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Harper's Encyclopedia of United States History (ed. Benson Lossing) 2,462 0 Browse Search
Knight's Mechanical Encyclopedia (ed. Knight) 692 0 Browse Search
George Bancroft, History of the United States from the Discovery of the American Continent, Vol. 10 516 0 Browse Search
George Bancroft, History of the United States from the Discovery of the American Continent, Vol. 3, 15th edition. 418 0 Browse Search
C. Julius Caesar, Gallic War 358 0 Browse Search
George Bancroft, History of the United States from the Discovery of the American Continent, Vol. 4, 15th edition. 298 0 Browse Search
Hon. J. L. M. Curry , LL.D., William Robertson Garrett , A. M. , Ph.D., Confederate Military History, a library of Confederate States Military History: Volume 1.1, Legal Justification of the South in secession, The South as a factor in the territorial expansion of the United States (ed. Clement Anselm Evans) 230 0 Browse Search
H. Wager Halleck , A. M. , Lieut. of Engineers, U. S. Army ., Elements of Military Art and Science; or, Course of Instruction in Strategy, Fortification, Tactis of Battles &c., Embracing the Duties of Staff, Infantry, Cavalry, Artillery and Engineers. Adapted to the Use of Volunteers and Militia. 190 0 Browse Search
C. Edwards Lester, Life and public services of Charles Sumner: Born Jan. 6, 1811. Died March 11, 1874. 186 0 Browse Search
George Ticknor, Life, letters and journals of George Ticknor (ed. George Hillard) 182 0 Browse Search
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Browsing named entities in The Daily Dispatch: December 28, 1865., [Electronic resource]. You can also browse the collection for France (France) or search for France (France) in all documents.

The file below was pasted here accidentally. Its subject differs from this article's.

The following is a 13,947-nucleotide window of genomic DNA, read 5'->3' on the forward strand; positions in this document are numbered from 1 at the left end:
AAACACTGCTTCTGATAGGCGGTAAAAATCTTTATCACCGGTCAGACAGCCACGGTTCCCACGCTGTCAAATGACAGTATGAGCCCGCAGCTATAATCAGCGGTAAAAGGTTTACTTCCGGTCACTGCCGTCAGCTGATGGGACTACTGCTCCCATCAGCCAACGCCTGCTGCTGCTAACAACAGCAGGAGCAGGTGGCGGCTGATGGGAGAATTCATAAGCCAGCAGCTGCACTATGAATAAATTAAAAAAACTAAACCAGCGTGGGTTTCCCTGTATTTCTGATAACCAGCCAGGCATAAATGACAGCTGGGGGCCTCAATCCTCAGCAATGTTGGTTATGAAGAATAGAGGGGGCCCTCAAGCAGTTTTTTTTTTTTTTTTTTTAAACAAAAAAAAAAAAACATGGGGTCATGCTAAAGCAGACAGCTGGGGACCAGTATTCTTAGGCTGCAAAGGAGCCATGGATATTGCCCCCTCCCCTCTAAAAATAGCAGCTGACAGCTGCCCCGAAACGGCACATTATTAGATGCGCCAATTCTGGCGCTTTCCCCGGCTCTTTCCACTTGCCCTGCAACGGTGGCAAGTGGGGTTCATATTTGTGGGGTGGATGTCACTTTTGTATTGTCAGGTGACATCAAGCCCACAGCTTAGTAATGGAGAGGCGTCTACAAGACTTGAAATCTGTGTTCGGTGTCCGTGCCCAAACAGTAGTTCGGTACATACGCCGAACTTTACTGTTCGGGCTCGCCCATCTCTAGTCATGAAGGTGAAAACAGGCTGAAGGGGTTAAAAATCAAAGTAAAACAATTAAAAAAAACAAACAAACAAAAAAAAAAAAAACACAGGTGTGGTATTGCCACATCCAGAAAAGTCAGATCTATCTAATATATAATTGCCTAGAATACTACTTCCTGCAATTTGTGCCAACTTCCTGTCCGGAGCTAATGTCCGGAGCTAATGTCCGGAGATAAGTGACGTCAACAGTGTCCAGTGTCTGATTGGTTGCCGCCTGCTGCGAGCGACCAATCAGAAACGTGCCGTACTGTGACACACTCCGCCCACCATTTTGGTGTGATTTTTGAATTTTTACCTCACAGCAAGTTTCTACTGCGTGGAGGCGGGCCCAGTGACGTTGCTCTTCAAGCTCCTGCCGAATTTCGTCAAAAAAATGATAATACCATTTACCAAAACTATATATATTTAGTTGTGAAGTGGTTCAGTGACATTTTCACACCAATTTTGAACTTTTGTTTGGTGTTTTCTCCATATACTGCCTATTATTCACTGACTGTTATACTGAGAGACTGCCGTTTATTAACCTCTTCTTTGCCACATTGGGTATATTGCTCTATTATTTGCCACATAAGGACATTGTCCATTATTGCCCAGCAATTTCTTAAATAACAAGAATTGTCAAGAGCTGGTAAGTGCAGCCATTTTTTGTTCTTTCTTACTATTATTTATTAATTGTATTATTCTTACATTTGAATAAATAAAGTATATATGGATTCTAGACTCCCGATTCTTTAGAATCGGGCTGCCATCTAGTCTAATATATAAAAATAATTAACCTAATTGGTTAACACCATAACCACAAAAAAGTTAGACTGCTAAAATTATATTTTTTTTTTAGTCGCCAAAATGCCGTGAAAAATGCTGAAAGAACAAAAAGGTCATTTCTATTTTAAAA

Your search returned 5 results in 5 document sections:

The Paris correspondent of the London Herald says that public opinion in Belgium is greatly excited at articles that have appeared in certain French semi-official prints, which, after dwelling on some riotous scenes at the Students' Congress at Liege, and at a couple of stormy sittings in the Chamber of Representatives, hinted that it might be necessary to "save society" in Belgium. One of the Belgium newspapers publishes three columns to show that "society" and liberty in Belgium are perfectly able to save themselves. There are many people, both in England and France, who believe that England would not do anything but protest were the Emperor to "save society" in Belgium by annexing that country, and that the assent of Count Von Bismark, of Prussia, to such a plan has been secured beforehand. We do not attach much importance to these conjectures. The Paris letter-writers are eminently sensational personages, and know more of the councils of princes than the members of cabinets.
A French writer gives a very delicate, yet pungent hit, at the ridiculous pretensions to ancient ancestry which some of the ex-nobles of France have embodied in the tapestry of their castles and palaces. The satirical fellow says that on the tapestry of an apartment in the palace of the ex-Duke of Choisbul, is a representation of the Deluge, in which a man is seen running after Noah and calling out, "My good friend, save the archives of the Choisbul family!"